News analysis

How the reversal in ultra-loose policy affects investments

With economic activity percolating worldwide, the argument for maintaining ultra-loose policy is fast losing credibility among developed market central banks.

The Federal Reserve, the world's beacon for monetary policy direction, looks set to hike interest rates later this year, the fifth time since the global financial crisis (GFC), and to start reducing the size of its balance sheet.

Nonetheless, inflation worldwide has been lower than anticipated. The withdrawal of liquidity globally will therefore be gradual and unlikely to alarm bond markets. We expect the US 10-year Treasury yield to rise moderately to 2.5 per cent over the next six to 12 months, while ageing demographics and the global savings glut should keep the 10-year benchmark yield firmly capped at 3 per cent until 2019.

Still, as one central bank after the next take steps to move away from the post-GFC era of super-easy policy, the implications for regional and worldwide assets could be profound.

Borrowing costs rising in Hong Kong and Singapore One consequence will be higher borrowing costs in Hong Kong and Singapore. The monetary regimes of the two city-states are strongly influenced by the Fed's. So when United States interest rates rise, theirs typically do too. With another Fed hike on the horizon, higher three-month interbank offered rates in Hong Kong (HIBOR) and Singapore (SIBOR) are likely over the coming quarters.

But they will not follow in lockstep with the Fed: At present, both the HIBOR and the SIBOR are trading at a discount to the US dollar London interbank offered rate (LIBOR). The HIBOR discount is currently around 50 basis points. This large gulf is due to the ample liquidity conditions in Hong Kong, as money supply growth has accelerated to 15.9 per cent year on year - the fastest pace since December 2007. Such flush liquidity conditions are a result of mainland Chinese investors channelling their money into the city as a way to protect their investments from a weakening domestic currency, as well as foreign investors placing funds in the city as a conduit for investment in China.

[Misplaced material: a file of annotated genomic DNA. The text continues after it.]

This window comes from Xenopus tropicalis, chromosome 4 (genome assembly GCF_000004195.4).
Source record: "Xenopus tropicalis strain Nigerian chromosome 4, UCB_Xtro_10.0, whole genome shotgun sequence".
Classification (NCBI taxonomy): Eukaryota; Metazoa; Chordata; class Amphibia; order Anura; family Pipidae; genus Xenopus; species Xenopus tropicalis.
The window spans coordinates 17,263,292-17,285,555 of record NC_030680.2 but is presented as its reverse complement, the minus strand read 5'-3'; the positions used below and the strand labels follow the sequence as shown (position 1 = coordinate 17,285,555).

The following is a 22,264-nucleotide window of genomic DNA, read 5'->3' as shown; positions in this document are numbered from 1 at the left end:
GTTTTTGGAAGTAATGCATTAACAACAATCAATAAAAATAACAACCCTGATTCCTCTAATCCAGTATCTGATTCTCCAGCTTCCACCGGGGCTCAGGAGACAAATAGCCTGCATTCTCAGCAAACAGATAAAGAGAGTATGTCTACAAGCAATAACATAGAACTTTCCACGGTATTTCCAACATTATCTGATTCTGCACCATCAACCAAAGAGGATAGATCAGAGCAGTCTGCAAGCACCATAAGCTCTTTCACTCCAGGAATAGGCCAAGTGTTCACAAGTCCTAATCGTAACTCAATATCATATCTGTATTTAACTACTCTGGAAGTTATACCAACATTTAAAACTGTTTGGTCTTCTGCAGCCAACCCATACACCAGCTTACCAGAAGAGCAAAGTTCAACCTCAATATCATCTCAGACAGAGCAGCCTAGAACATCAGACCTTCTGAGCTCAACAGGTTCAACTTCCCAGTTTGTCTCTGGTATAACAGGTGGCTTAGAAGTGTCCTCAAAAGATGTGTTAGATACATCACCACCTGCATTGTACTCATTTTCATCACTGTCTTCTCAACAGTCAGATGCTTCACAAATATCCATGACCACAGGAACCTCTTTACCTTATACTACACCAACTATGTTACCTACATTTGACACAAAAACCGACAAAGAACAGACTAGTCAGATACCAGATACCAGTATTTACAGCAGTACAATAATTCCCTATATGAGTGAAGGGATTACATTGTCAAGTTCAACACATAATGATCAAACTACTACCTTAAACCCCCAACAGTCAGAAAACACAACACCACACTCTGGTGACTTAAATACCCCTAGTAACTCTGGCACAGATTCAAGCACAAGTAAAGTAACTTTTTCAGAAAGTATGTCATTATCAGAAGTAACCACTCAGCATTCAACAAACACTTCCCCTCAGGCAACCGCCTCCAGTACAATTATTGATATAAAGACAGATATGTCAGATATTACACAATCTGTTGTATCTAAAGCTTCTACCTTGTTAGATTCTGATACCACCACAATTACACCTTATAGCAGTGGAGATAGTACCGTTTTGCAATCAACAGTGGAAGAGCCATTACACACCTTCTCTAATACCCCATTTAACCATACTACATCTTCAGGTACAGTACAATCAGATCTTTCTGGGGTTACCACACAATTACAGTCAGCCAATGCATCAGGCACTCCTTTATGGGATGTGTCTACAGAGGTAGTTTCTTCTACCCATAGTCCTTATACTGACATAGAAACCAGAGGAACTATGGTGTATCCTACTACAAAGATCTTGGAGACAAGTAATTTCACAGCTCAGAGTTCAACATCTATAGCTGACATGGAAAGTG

A weaker US dollar and the Fed's slow hiking path should preserve the HIBOR's discount to the LIBOR. In Singapore's case, the three-month SIBOR should rise to 1.5 per cent in six months and to 1.8 per cent in 12 months. The divergence versus the US dollar LIBOR should be relatively limited as the demand for SGD is dampened by the Monetary Authority of Singapore's (MAS') non-appreciation exchange rate policy, which should hinder potential gains for the currency.

MAS has indicated that it will maintain this policy for an extended period. We see the SGD trading at around 1.38 against the US dollar for the next 12 months, making it a relative underperformer versus other currencies in the region.

For SGD-based investors, its low carrying cost makes it an ideal funding currency for a long position in the Indonesian rupiah, which has an attractive yield of around 4.5 per cent per annum. Given Indonesia's improved current account dynamics and its significant build-up of forex reserves over the past few years, the rupiah appears well placed to withstand a gradual rise in US interest rates.